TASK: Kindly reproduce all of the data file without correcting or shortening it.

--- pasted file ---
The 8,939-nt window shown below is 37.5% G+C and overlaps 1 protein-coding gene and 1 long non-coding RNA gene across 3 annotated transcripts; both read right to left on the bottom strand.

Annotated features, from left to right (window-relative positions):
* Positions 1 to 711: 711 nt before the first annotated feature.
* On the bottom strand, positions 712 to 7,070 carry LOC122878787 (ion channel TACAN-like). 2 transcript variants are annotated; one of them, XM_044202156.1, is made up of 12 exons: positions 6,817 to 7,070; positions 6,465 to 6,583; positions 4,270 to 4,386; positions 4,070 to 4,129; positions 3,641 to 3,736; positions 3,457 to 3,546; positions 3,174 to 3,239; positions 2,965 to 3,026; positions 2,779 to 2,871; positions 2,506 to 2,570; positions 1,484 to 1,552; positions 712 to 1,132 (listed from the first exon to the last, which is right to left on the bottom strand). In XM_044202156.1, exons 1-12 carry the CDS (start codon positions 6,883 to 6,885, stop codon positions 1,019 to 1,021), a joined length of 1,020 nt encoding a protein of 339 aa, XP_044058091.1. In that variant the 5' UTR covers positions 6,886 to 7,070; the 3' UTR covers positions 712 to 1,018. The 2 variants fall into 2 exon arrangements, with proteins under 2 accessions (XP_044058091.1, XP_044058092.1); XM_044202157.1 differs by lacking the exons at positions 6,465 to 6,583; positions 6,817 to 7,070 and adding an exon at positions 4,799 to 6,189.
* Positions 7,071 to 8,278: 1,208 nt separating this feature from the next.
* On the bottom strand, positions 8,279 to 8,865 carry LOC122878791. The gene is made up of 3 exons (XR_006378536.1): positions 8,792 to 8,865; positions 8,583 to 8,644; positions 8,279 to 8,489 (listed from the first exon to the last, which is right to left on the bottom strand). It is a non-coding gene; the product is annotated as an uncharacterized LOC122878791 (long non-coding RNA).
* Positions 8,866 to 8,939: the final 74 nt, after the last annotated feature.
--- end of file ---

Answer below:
The 8,939-nt window shown below is 37.5% G+C and overlaps 1 protein-coding gene and 1 long non-coding RNA gene across 3 annotated transcripts; both read right to left on the bottom strand.

Annotated features, from left to right (window-relative positions):
* Positions 1 to 711: 711 nt before the first annotated feature.
* On the bottom strand, positions 712 to 7,070 carry LOC122878787 (ion channel TACAN-like). 2 transcript variants are annotated; one of them, XM_044202156.1, is made up of 12 exons: positions 6,817 to 7,070; positions 6,465 to 6,583; positions 4,270 to 4,386; positions 4,070 to 4,129; positions 3,641 to 3,736; positions 3,457 to 3,546; positions 3,174 to 3,239; positions 2,965 to 3,026; positions 2,779 to 2,871; positions 2,506 to 2,570; positions 1,484 to 1,552; positions 712 to 1,132 (listed from the first exon to the last, which is right to left on the bottom strand). In XM_044202156.1, exons 1-12 carry the CDS (start codon positions 6,883 to 6,885, stop codon positions 1,019 to 1,021), a joined length of 1,020 nt encoding a protein of 339 aa, XP_044058091.1. In that variant the 5' UTR covers positions 6,886 to 7,070; the 3' UTR covers positions 712 to 1,018. The 2 variants fall into 2 exon arrangements, with proteins under 2 accessions (XP_044058091.1, XP_044058092.1); XM_044202157.1 differs by lacking the exons at positions 6,465 to 6,583; positions 6,817 to 7,070 and adding an exon at positions 4,799 to 6,189.
* Positions 7,071 to 8,278: 1,208 nt separating this feature from the next.
* On the bottom strand, positions 8,279 to 8,865 carry LOC122878791. The gene is made up of 3 exons (XR_006378536.1): positions 8,792 to 8,865; positions 8,583 to 8,644; positions 8,279 to 8,489 (listed from the first exon to the last, which is right to left on the bottom strand). It is a non-coding gene; the product is annotated as an uncharacterized LOC122878791 (long non-coding RNA).
* Positions 8,866 to 8,939: the final 74 nt, after the last annotated feature.